ST. CLOUD — St. Cloud State University is undertaking new efforts to expand the way students interact with technology and how it prepares them for their careers.
Last week, St. Cloud State University introduced The Minnesota Institute of Technology at St. Cloud State University (TMIT@SCSU), a strategy to expand opportunities for students and put technology at the heart of the learning process across departments and disciplines.
The move "(marks) a significant expansion of interdisciplinary research and development of emerging technologies designed to solve problems and meet workforce demands," according to a press release from the university.
The three big components of TMIT@SCSU initiative are:
technology as a programmatic focus for all students
preparing students for a successful career
building partnerships with industries
Dr. Adel Ali, dean of the College of Science and Engineering and director of the School of Computing, Engineering and Environment, said students need to be prepared for the digital age, in which technology is not the sole domain of a specific set of disciplines. With TMIT@SCSU implemented, technology will be a programmatic focus for all students, he said. The implementation of TMIT@SCSU is to ensure students are exposed to the technology they'll be utilizing in the workforce.
"We are looking for the technology everywhere in the institution," Ali said.
The programs that are particularly tech-focused in nature will delve even deeper. Programs within the College of Science and Engineering already utilize industrial advisory councils of professionals in relevant industries who help the school stay up-to-date with developments in its fields. Ali said the hope is that this expands beyond the College of Science and Engineering for other tech-focused programs.
Partnerships and research have already been underway through SCSU's Integrated Science and Engineering Laboratory Facility (ISELF), a multi-disciplinary science facility that opened in 2013 and has since seen more than 6,000 students participate in projects with more than 100 external partners, according to the release from SCSU.
TMIT@SCSU is an effort to integrate those partnerships and learning processes across tech-focused disciplines on campus, Ali said.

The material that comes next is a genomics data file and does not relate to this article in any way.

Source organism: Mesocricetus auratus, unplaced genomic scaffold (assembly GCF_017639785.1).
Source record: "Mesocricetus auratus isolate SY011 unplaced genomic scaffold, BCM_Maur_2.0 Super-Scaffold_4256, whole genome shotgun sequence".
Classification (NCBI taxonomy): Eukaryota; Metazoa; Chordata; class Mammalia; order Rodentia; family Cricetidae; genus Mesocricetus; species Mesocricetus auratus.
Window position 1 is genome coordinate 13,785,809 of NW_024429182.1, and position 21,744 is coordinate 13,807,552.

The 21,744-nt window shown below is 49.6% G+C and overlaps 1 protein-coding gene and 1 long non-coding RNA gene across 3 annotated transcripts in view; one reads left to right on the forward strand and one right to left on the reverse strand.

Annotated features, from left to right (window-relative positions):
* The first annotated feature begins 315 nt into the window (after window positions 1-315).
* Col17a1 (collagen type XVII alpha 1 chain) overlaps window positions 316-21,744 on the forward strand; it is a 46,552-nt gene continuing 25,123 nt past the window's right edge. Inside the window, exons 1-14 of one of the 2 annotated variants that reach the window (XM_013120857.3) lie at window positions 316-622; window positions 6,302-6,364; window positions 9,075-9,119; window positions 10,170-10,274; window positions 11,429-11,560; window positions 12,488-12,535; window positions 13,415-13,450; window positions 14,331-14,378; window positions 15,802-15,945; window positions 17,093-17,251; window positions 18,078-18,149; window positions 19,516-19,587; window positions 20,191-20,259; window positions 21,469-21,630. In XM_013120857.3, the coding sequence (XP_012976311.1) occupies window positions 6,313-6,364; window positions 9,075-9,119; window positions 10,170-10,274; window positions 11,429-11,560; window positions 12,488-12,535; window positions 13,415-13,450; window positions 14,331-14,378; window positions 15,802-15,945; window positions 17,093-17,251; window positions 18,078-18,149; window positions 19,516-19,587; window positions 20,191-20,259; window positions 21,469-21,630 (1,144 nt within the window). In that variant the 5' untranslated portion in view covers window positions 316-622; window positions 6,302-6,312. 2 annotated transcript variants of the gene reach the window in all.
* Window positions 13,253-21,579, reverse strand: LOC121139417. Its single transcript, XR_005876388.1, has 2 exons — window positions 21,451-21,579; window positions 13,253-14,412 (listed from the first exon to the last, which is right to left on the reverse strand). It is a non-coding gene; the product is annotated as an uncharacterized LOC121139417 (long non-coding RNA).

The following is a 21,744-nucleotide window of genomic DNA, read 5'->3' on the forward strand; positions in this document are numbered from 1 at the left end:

"This is an expansion to the vision of ISELF," Ali said.
The plan is for TMIT@SCSU to unite programs within the school more systematically and consistently under a unifying vision.
"How do we make all of these programs and all of these facilities... work together in a collective, consistent way to move from scattered points of light to a laser beam of distinction?" Ali said.
Building industrial partnerships and solving real-world problems will be an essential part of the institute, Ali said. Through TMIT@SCSU, the university plans to develop new technology, as it has done in the past with ISELF.
Helping students achieve success
According to Ali, to be prepared for a successful career, students need to be educated with fundamental knowledge; special technical skills, tools and techniques; and lifelong learning skills. So part of TMIT@SCSU means evaluating students' course work and their extracurricular opportunities for how SCSU's offerings fit within these categories.
To build those lifelong skills — as well as the soft skills Ali said employers want students to have more of — students need experiential learning and discovery-based learning. That takes external partnerships and engaged teachers, Ali said.
TMIT@SCSU is one outcome of It's Time, a strategic vision launched by the university in 2019.
"It’s Time inspires our university to think and act in new and bold ways," Ali said in a follow-up email. "It allows us to create learning environments that stretch across disciplines and use cutting-edge technology that is focused on solving real-world problems."
For Ali, TMIT@SCSU is an example of the university's efforts to be a good "steward of place." This concept was put forth by the Association of American State Colleges and Universities and focuses on public engagement that is aware of its own communities' economies and societies; interactive; mutually beneficial for the public and the institution; and integrated among all levels of the institution.
He argues TMIT@SCSU helps the institution be a good steward of place because it is needed by the region and involves participation in the area's socioeconomic development. Awareness of changing demographics and a focus on equity and diversity is also part of being a good steward of place, Ali said.
"We believe that St. Cloud State has the responsibility to play an active role in addressing the unique needs, opportunities and challenges of our region through applied research and public scholarship," Ali said in a follow-up email. "(TMIT@SCSU) is an example of our commitment to this responsibility and further demonstrates how our students and faculty are creating positive change in our region and that can be used in communities across the country and world."
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This article originally appeared on St. Cloud Times: SCSU announces The Minnesota Institute of Technology. What is it?